Multidisciplinary artist Jean Jullien, previously featured for his large bird-shaped bar creation, is currently showing his newest collection of work, La Plage, at London’s Beach Gallery until September 29. This collection of images represents Jullien’s conceptual perspective of beach life. The images are simple, with clean shapes and lines, but are telling of a cheeky narrative. These humorous summertime illustrations indicate the sense of unrealized desire, frustration, and absurdity that can occur when you’re seaside. The prints began as illustrations using a brush and paper before Jullien digitally processed them to enhance the colors. An important part of this work for Jullien is his deliberate reduction of black outlines. Jullien explains that the figures he has lined in black tell a story or gag, while the ones without lines indicate something a bit more subtle.
Of the series, Jullien tells Cool Hunting, “I love the beach for how minimal it is; sand, sea, sky and skin. It’s very soft and yet very colorful, so it was important for me to try to explore that graphically…When you think about it, it’s a pretty odd environment in terms of social boundaries,” he observes. “Yet everyone is as free as a bird…I draw a lot on the beach, I love how naked it all gets,”
Jae-Hyo Lee’s latest work is a true work of perfect imperfection. He works with the imperfect forms and patterns of wood and reworks them in order to produce smooth, polished, and functional works of art. The combination of the wood’s natural shapes and the work he puts into the wood himself make for a series of pieces that are a perfect balance of nature and the presence and interference of man in nature. He creates a sort of hyper perfection which relates our relationship with beauty to our relationship with nature.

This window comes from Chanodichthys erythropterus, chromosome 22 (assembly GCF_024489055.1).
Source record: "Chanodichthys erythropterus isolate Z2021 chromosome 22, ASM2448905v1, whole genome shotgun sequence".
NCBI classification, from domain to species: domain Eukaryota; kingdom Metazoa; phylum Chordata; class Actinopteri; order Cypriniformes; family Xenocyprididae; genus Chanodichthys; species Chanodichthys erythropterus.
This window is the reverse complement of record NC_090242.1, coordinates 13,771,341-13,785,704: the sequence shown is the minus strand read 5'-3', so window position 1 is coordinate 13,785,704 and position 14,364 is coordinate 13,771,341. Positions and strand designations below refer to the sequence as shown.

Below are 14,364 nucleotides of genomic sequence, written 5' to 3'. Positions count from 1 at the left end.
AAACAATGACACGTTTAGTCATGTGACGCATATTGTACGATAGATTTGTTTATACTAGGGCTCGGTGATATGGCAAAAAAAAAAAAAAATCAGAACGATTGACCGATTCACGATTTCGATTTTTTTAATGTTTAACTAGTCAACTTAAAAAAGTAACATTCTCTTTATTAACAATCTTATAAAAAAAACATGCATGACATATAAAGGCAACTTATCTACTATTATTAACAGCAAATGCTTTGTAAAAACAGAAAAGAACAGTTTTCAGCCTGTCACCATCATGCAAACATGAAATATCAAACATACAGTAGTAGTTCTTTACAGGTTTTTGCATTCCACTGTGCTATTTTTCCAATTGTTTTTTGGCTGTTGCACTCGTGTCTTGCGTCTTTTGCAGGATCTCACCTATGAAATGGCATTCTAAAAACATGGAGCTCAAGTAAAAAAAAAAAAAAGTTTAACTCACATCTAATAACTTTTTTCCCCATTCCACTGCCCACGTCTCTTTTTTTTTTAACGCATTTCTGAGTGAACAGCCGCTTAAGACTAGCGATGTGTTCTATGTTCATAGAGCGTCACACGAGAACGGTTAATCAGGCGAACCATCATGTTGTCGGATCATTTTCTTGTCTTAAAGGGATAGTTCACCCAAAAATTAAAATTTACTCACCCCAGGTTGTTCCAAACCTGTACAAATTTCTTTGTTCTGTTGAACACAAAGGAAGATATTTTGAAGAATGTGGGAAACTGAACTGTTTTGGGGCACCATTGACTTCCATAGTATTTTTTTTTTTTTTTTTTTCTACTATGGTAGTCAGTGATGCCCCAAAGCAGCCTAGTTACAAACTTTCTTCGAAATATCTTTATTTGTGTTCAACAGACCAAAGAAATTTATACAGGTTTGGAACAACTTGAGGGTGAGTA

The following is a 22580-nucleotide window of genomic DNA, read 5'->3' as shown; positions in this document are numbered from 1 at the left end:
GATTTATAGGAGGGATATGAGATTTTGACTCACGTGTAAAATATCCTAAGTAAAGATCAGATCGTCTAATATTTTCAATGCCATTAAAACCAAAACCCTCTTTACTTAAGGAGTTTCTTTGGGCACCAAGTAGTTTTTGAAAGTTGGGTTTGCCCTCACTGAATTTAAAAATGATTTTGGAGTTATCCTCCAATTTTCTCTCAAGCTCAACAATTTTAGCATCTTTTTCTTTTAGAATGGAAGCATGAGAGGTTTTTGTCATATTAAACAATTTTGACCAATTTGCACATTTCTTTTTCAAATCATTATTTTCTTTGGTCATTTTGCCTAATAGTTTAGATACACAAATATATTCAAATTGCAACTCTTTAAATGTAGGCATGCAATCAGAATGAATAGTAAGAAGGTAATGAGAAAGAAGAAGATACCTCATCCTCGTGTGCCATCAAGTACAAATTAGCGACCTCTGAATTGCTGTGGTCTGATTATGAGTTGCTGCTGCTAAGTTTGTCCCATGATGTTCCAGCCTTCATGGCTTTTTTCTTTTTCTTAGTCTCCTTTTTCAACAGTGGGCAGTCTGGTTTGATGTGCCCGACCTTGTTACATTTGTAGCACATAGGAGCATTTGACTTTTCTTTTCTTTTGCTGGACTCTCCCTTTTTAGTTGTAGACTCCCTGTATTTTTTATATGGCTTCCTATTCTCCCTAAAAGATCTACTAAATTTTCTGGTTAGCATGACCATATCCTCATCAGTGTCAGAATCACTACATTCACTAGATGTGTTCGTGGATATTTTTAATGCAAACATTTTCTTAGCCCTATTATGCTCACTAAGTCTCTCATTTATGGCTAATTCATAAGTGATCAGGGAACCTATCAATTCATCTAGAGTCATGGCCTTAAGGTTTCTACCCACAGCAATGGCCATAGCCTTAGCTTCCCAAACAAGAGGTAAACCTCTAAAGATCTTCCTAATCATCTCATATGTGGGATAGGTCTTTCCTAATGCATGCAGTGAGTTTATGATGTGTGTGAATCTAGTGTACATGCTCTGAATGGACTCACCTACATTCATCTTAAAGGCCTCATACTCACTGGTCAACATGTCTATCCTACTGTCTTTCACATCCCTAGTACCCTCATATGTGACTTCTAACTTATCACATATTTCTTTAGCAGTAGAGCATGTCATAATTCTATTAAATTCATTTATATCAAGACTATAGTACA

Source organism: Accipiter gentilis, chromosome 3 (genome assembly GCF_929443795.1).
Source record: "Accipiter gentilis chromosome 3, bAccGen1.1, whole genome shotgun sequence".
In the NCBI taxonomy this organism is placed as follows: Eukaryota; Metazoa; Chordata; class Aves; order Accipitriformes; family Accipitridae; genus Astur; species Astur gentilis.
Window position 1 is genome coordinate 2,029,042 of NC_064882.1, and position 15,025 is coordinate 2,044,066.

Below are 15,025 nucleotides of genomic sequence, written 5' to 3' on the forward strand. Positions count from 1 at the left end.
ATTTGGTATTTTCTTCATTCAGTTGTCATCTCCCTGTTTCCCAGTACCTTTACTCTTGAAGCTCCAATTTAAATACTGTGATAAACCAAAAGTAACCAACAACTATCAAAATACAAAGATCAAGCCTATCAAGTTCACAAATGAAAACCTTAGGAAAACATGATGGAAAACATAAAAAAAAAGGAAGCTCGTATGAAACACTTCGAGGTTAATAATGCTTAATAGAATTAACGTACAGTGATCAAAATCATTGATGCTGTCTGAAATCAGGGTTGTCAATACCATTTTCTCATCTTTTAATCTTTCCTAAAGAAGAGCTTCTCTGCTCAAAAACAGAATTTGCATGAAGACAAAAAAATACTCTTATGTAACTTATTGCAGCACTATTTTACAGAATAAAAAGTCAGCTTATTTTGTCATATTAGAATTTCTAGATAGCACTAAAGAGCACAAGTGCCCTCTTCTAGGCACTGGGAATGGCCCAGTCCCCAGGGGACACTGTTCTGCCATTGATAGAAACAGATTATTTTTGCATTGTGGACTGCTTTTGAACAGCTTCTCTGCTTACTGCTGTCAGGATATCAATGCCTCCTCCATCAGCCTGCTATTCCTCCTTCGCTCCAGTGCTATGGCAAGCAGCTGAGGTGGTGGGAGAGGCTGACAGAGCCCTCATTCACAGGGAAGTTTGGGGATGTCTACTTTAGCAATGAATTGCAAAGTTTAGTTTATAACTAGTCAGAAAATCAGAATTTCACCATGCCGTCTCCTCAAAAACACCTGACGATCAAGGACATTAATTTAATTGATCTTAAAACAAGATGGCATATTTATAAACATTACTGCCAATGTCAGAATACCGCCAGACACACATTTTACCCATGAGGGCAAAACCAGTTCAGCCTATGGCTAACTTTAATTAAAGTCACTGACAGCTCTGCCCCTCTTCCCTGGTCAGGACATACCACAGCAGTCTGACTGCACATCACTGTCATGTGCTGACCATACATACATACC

The process of Lee’s work is equally interesting to note: he spends time assembling an assortment of bits and pieces of wood, which he then spends time polishing and burning. This process allows him to rework the structure of the wood and create the meticulous shapes that can be seen in the final product.
Lee’s work is however not only a process of creation: he expresses the way in which he works very much with the natural structure of the wood, He says that he likes to “ make the most out of the material’s inherent feeling”, which underlines the fusion of nature and the man made. His project is full of a positive energy that brings a new perspective on the roles of wood its presence in our everyday lives. The fact that his series includes both sculpture and furniture adds to its beauty and complexity.
I tend to be drawn towards imagery that confuses me; where I can’t quite tell what is going on. I find I ask myself that very question with many of illustrator Kelsey Dake’s drawings. But more than that, I am digging on the concentrated, black lines that feel as though gravity is getting the best of the ink… there’s a nice mix of humor in the work as well.
Swiss photographer Joel Tettamanti documents every corner of the world from Vietnam to Rome. However I find his 2009 series of images from Greenland called Aasiaat completely mesmerizing. perhaps it’s how the snow covers every inch of the ground or the brightly colored buildings but there is just something magical about this series that makes me want to book the next plane to Greenland to start the worlds biggest snow fight. (via holyghost)
Fiona Rae has developed a complex, powerful and highly individual body of work. Employing a battery of painterly marks, graphic signs and symbols, her paintings explore the profusion of our visual and material culture and take us on an exhilarating ride through the possibilities of paint. In recent work the mood is ambiguous – flowers, hearts and cartoon characters might imply a sweet, almost cloying world, yet Rae’s dark and brooding palette, combined with virtuoso washes and veils of paint, evoke dissolution and decay. The paintings seem to suggest the seductions, contradictions and disappointments of contemporary life and culture.